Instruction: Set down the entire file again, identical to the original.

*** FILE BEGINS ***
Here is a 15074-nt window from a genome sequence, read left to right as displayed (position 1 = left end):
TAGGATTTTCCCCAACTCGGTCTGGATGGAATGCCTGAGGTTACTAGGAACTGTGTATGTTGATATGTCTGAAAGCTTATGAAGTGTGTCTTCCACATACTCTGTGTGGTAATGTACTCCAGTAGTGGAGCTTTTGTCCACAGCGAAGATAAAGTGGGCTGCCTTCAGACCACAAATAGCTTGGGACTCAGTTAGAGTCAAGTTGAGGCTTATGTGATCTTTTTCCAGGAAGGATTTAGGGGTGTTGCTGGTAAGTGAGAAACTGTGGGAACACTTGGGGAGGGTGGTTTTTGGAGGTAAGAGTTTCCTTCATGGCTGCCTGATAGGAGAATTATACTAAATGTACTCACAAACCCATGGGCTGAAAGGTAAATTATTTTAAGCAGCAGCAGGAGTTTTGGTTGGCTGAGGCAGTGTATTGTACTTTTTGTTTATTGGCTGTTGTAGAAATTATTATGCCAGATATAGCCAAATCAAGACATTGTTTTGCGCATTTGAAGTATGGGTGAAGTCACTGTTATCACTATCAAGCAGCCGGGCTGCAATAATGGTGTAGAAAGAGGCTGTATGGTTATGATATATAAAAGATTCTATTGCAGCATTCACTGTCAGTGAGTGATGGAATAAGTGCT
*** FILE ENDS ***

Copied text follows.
Here is a 15074-nt window from a genome sequence, read left to right as displayed (position 1 = left end):
TAGGATTTTCCCCAACTCGGTCTGGATGGAATGCCTGAGGTTACTAGGAACTGTGTATGTTGATATGTCTGAAAGCTTATGAAGTGTGTCTTCCACATACTCTGTGTGGTAATGTACTCCAGTAGTGGAGCTTTTGTCCACAGCGAAGATAAAGTGGGCTGCCTTCAGACCACAAATAGCTTGGGACTCAGTTAGAGTCAAGTTGAGGCTTATGTGATCTTTTTCCAGGAAGGATTTAGGGGTGTTGCTGGTAAGTGAGAAACTGTGGGAACACTTGGGGAGGGTGGTTTTTGGAGGTAAGAGTTTCCTTCATGGCTGCCTGATAGGAGAATTATACTAAATGTACTCACAAACCCATGGGCTGAAAGGTAAATTATTTTAAGCAGCAGCAGGAGTTTTGGTTGGCTGAGGCAGTGTATTGTACTTTTTGTTTATTGGCTGTTGTAGAAATTATTATGCCAGATATAGCCAAATCAAGACATTGTTTTGCGCATTTGAAGTATGGGTGAAGTCACTGTTATCACTATCAAGCAGCCGGGCTGCAATAATGGTGTAGAAAGAGGCTGTATGGTTATGATATATAAAAGATTCTATTGCAGCATTCACTGTCAGTGAGTGATGGAATAAGTGCT